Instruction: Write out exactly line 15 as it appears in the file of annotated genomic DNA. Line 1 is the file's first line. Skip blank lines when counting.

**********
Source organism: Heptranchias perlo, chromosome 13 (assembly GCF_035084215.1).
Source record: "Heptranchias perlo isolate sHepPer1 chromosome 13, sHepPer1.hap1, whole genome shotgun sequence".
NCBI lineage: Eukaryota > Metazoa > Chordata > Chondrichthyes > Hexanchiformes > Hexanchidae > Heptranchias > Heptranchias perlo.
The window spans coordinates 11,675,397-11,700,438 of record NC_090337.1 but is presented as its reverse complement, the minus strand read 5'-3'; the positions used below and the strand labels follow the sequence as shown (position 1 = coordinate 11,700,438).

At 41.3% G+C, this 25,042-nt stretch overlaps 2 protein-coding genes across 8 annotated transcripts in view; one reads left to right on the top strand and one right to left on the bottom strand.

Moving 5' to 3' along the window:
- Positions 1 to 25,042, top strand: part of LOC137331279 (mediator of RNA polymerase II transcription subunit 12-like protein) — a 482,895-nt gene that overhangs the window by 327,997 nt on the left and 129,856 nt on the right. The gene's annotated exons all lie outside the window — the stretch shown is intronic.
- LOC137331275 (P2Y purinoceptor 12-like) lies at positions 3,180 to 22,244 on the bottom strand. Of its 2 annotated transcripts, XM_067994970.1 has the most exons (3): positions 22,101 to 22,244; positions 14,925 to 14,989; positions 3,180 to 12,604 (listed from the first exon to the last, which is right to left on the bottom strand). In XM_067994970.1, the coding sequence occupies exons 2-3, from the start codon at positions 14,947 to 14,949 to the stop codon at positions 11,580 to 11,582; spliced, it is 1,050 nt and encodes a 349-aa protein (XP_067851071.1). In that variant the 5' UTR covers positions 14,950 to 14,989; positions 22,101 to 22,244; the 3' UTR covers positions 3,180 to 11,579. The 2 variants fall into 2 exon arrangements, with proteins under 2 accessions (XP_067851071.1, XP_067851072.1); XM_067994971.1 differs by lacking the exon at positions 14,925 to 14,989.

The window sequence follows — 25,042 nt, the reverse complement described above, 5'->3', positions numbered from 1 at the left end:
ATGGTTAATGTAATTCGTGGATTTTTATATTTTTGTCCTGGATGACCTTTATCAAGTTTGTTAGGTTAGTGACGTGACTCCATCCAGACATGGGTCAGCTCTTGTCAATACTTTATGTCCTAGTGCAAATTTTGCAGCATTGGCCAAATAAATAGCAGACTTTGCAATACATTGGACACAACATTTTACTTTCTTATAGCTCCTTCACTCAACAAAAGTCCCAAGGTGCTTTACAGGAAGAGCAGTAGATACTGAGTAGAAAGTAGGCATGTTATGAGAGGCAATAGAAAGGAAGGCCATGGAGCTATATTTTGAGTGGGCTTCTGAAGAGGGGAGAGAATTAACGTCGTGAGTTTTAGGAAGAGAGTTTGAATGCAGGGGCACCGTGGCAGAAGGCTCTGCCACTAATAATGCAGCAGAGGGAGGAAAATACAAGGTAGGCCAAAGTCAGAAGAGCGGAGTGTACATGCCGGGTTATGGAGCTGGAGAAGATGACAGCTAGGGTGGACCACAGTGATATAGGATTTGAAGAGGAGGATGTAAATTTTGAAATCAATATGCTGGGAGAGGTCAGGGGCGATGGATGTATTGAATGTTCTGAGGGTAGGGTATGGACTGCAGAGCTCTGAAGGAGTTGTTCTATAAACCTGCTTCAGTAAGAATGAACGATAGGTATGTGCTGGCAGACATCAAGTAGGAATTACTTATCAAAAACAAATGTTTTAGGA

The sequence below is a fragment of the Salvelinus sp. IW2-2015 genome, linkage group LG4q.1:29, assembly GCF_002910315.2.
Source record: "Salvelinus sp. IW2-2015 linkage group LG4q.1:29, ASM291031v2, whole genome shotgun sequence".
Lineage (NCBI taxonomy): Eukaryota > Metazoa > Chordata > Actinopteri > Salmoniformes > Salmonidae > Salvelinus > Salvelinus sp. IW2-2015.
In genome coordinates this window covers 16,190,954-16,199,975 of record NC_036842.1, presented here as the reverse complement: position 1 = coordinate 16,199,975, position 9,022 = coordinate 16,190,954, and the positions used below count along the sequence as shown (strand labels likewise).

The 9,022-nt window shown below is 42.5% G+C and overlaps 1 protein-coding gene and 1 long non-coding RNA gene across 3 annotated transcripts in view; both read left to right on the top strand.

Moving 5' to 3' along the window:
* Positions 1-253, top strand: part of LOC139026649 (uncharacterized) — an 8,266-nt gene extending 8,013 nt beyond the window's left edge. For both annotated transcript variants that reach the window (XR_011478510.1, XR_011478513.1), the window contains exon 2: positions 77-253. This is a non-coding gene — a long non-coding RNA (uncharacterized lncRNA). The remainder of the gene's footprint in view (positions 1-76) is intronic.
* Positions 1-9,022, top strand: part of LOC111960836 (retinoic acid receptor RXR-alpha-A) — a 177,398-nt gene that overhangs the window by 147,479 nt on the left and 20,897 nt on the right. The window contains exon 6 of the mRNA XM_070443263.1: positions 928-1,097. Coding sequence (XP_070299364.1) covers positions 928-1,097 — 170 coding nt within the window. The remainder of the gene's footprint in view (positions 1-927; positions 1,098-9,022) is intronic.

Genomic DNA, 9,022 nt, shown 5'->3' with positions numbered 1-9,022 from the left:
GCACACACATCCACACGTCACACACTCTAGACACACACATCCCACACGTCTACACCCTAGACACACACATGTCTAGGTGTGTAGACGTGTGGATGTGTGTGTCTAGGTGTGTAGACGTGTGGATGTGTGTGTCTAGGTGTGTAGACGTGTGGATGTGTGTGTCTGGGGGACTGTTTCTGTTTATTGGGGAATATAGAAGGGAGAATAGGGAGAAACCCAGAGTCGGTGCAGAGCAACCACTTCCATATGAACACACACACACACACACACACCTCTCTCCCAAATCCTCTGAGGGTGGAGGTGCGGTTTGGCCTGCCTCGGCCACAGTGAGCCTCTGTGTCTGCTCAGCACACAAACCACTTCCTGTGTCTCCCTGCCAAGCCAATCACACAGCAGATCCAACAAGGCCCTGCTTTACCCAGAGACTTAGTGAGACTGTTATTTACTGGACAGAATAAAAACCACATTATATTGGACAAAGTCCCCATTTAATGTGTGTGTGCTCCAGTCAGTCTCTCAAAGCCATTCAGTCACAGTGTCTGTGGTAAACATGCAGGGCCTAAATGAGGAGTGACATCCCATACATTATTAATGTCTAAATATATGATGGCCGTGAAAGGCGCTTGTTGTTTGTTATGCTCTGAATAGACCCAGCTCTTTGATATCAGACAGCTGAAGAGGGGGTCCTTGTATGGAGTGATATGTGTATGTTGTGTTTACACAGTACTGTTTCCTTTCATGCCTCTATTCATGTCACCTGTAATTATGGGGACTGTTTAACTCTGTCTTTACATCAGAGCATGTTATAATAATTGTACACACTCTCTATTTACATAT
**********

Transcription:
The 9,022-nt window shown below is 42.5% G+C and overlaps 1 protein-coding gene and 1 long non-coding RNA gene across 3 annotated transcripts in view; both read left to right on the top strand.